The following season, she continued to base her activities around Goodwood. The AC had now been exchanged for an MGA. Her first race, a ladies’ handicap, gave her a cautious fourth place, but her first big mixed handicap, later that day, led to a runner-up spot behind Mike Sleep. These positions were repeated in her next meeting, in July. After that, she ventured across to Crystal Palace in August, where she was fifth in an Invitation Handicap, and second in a Ladies’ Handicap, behind Jean Bloxam, a close contemporary.

Hazel’s last recorded outing is at Goodwood in September of that year. She was third in a mixed handicap and won her first Ladies’ race, ahead of Beatrice Naylor in her Lagonda.

After that, Hazel’s name vanishes from the entry lists. Her father retires at around the same time. It is not known whether Hazel retired completely, or married and continued to compete under another name. She was rather an enigmatic driver, and no reliable, widely available photographs exist of her. Although her career was rather short, she showed considerable skill and deserves to be remembered.

She is known to have worked as a physiotherapist in her local hospital, specialising in treating children.

This short biographical post is a work-in-progress. If you have any information about Hazel, please get in touch.

Wednesday, 2 November 2011

Maria de Villota

María with the Atletico Madrid Superleague car

María de Villota was born in Madrid in 1980, the daughter of Emilio de Villota. From the ages of sixteen to twenty, she raced karts in Spain, after having won the first race she ever entered.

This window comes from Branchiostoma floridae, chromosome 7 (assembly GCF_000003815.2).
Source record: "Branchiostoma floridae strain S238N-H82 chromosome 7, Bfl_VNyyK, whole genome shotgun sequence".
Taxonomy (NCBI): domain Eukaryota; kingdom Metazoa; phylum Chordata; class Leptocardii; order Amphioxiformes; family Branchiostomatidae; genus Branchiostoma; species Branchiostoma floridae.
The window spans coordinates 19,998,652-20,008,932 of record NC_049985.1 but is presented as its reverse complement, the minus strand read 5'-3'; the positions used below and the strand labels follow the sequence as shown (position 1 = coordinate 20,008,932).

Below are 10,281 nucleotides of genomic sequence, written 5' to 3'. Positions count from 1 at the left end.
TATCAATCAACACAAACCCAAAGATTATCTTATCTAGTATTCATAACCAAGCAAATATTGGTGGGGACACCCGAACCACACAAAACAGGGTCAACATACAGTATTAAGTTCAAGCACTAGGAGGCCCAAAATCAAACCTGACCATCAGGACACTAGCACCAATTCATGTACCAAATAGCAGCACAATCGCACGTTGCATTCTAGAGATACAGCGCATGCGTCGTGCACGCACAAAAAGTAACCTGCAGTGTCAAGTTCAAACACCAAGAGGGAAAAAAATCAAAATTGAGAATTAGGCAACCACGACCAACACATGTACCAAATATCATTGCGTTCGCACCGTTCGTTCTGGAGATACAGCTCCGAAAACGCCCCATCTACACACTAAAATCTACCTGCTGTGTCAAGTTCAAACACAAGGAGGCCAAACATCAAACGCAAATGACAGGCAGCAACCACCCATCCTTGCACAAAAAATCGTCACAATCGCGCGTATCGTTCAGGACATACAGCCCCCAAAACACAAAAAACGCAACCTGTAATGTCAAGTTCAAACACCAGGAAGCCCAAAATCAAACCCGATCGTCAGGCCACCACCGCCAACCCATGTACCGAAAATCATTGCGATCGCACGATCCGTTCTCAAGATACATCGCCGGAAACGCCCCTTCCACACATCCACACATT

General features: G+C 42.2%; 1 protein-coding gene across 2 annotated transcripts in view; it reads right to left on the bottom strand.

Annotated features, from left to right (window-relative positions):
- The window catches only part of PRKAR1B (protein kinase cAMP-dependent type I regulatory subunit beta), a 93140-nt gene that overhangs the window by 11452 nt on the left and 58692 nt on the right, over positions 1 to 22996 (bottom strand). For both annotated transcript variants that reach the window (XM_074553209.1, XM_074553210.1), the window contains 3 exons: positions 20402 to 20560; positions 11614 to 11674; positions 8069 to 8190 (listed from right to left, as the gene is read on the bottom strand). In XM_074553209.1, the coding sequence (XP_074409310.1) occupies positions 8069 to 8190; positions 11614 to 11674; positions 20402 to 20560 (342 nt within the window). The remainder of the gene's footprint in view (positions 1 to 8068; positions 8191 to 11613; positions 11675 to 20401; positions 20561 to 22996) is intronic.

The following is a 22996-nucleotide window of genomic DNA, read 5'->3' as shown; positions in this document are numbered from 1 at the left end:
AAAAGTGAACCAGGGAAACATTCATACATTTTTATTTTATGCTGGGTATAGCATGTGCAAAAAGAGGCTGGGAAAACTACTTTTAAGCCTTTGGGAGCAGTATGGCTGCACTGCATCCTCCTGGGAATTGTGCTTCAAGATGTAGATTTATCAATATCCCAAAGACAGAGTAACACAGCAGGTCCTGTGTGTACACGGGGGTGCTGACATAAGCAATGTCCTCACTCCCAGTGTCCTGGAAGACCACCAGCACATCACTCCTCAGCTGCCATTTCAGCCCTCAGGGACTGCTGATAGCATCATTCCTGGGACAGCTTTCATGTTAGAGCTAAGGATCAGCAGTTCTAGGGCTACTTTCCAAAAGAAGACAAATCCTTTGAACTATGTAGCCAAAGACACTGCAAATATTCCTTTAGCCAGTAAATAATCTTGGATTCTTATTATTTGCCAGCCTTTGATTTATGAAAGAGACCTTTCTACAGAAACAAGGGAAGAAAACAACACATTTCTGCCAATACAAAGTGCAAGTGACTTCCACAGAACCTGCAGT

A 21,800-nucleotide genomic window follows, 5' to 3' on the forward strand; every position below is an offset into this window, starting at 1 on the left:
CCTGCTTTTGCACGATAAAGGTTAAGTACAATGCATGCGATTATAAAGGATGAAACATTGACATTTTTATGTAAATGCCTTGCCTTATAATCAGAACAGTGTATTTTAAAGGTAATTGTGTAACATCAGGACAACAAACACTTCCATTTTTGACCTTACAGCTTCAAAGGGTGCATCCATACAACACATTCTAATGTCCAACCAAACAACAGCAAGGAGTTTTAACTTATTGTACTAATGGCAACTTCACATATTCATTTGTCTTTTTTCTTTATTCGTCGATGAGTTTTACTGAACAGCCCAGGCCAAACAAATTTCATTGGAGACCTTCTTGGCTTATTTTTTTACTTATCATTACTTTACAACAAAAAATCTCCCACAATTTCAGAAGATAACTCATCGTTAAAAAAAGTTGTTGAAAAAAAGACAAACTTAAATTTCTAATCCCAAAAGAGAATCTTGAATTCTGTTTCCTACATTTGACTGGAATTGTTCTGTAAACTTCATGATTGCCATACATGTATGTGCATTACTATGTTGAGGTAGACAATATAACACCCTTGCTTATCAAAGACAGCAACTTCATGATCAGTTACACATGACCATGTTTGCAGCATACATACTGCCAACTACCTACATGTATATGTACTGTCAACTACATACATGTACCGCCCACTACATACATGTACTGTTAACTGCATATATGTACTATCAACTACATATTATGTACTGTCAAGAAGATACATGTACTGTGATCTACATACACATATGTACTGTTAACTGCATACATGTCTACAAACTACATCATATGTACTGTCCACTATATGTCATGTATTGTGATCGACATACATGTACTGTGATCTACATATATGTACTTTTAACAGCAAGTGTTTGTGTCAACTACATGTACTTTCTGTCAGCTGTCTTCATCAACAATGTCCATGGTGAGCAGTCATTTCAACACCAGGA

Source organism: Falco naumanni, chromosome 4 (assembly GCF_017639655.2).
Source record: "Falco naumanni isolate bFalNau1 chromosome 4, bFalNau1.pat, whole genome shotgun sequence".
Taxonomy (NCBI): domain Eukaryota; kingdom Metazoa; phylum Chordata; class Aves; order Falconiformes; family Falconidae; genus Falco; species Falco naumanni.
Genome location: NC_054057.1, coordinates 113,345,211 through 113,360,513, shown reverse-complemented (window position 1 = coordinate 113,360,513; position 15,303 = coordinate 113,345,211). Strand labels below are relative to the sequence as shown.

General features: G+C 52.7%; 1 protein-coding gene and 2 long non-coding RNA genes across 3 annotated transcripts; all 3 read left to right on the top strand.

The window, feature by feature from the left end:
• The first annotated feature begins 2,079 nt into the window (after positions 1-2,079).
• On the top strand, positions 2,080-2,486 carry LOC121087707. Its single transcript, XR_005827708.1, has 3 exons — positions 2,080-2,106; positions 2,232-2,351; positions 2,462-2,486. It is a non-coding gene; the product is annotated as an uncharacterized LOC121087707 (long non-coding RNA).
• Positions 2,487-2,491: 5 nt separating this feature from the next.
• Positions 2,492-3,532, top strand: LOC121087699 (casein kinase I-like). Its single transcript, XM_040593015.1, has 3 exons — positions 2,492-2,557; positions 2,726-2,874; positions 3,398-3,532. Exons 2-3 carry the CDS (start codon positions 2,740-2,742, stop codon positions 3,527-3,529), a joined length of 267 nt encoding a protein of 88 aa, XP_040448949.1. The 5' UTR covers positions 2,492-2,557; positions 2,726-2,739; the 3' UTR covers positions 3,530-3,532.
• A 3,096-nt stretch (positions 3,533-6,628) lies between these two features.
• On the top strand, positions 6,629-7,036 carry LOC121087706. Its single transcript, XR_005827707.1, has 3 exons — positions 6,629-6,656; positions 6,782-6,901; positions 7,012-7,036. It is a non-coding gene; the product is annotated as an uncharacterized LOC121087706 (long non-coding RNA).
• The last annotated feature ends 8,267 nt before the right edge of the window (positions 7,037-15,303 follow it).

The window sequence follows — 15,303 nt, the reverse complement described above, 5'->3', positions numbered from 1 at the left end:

Her first experience of senior motorsport came from Formula Toyota in Spain, in 2001. She apparently won at least two races, at Albacete and Valencia, although the details are not forthcoming.

After a year of learning the ropes, she drove in the Spanish F3 championship between 2002 and 2005. During her first season, she was tenth, and thirteenth and twelfth positions in 2003 and 2004 must have been something of a disappointment. Both years, her best finish was fifth, earned at Jerez and Jarama respectively. In 2005, she switched down to the Copa España, and only drove in the first two rounds at Jarama, scoring a twelfth and a DNF.

After that, María left single-seaters for a while. Her main activity in 2005 appears to have been the Trofeo Pirelli Ferrari Challenge in Europe. Her car was a Ferrari 430, and she was part of the Baron Motorsport team with Tamara Vidali. The two shared a car for part of the season. Results for this series are rather fragmented, but Maria and Tamara were eighth and ninth in the championship, following some solid results. Away from Europe, she also drove in that year’s Daytona 24 Hours, with Luca Drudi, Luis Monzon and Gabrio Rosa. They were 24th in a Ferrari 360 Modena.

María continued in the Ferrari Challenge in 2006, and she managed a pole position at the final at Mugello, plus at least one top-five finish. She was eleventh overall.

In 2006, she made her first World Touring Car appearance, driving a Maurer Motorsport Chevrolet Lacetti. Driving for the Valencia meeting, she was 21st in her first race and did not finish the second. She repeated this exercise in 2007, finishing eighteenth and twentieth.